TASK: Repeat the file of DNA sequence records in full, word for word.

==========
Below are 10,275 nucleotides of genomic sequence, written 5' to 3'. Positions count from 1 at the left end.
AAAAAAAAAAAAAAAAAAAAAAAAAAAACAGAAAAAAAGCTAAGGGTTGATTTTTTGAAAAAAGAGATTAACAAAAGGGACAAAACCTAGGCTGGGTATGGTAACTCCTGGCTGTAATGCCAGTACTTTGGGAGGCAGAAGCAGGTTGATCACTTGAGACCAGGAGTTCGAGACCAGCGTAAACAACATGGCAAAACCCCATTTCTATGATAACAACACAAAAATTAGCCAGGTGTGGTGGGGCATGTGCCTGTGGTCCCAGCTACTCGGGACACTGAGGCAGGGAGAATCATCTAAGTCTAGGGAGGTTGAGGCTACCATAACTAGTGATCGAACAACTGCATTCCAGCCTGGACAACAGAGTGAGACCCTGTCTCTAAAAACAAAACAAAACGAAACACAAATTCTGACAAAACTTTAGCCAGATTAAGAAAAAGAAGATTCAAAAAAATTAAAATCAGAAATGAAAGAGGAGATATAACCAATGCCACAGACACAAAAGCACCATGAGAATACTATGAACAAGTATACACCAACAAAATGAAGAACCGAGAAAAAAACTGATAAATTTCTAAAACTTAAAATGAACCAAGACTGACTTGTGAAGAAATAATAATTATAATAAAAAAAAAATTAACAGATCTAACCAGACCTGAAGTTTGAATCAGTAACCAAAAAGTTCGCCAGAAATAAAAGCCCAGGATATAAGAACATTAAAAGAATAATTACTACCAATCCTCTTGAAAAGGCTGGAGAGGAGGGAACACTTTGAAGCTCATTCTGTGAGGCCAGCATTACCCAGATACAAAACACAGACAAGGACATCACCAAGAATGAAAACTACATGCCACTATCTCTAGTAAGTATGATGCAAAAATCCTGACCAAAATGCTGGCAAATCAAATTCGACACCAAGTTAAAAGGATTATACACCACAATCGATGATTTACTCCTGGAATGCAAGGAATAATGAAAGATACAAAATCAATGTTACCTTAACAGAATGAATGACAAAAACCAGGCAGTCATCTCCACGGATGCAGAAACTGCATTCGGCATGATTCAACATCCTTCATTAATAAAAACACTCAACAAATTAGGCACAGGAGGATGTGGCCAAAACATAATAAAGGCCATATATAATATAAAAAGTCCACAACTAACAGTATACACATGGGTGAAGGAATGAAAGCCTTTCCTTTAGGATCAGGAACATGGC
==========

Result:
Below are 10,275 nucleotides of genomic sequence, written 5' to 3'. Positions count from 1 at the left end.
AAAAAAAAAAAAAAAAAAAAAAAAAAAACAGAAAAAAAGCTAAGGGTTGATTTTTTGAAAAAAGAGATTAACAAAAGGGACAAAACCTAGGCTGGGTATGGTAACTCCTGGCTGTAATGCCAGTACTTTGGGAGGCAGAAGCAGGTTGATCACTTGAGACCAGGAGTTCGAGACCAGCGTAAACAACATGGCAAAACCCCATTTCTATGATAACAACACAAAAATTAGCCAGGTGTGGTGGGGCATGTGCCTGTGGTCCCAGCTACTCGGGACACTGAGGCAGGGAGAATCATCTAAGTCTAGGGAGGTTGAGGCTACCATAACTAGTGATCGAACAACTGCATTCCAGCCTGGACAACAGAGTGAGACCCTGTCTCTAAAAACAAAACAAAACGAAACACAAATTCTGACAAAACTTTAGCCAGATTAAGAAAAAGAAGATTCAAAAAAATTAAAATCAGAAATGAAAGAGGAGATATAACCAATGCCACAGACACAAAAGCACCATGAGAATACTATGAACAAGTATACACCAACAAAATGAAGAACCGAGAAAAAAACTGATAAATTTCTAAAACTTAAAATGAACCAAGACTGACTTGTGAAGAAATAATAATTATAATAAAAAAAAAATTAACAGATCTAACCAGACCTGAAGTTTGAATCAGTAACCAAAAAGTTCGCCAGAAATAAAAGCCCAGGATATAAGAACATTAAAAGAATAATTACTACCAATCCTCTTGAAAAGGCTGGAGAGGAGGGAACACTTTGAAGCTCATTCTGTGAGGCCAGCATTACCCAGATACAAAACACAGACAAGGACATCACCAAGAATGAAAACTACATGCCACTATCTCTAGTAAGTATGATGCAAAAATCCTGACCAAAATGCTGGCAAATCAAATTCGACACCAAGTTAAAAGGATTATACACCACAATCGATGATTTACTCCTGGAATGCAAGGAATAATGAAAGATACAAAATCAATGTTACCTTAACAGAATGAATGACAAAAACCAGGCAGTCATCTCCACGGATGCAGAAACTGCATTCGGCATGATTCAACATCCTTCATTAATAAAAACACTCAACAAATTAGGCACAGGAGGATGTGGCCAAAACATAATAAAGGCCATATATAATATAAAAAGTCCACAACTAACAGTATACACATGGGTGAAGGAATGAAAGCCTTTCCTTTAGGATCAGGAACATGGC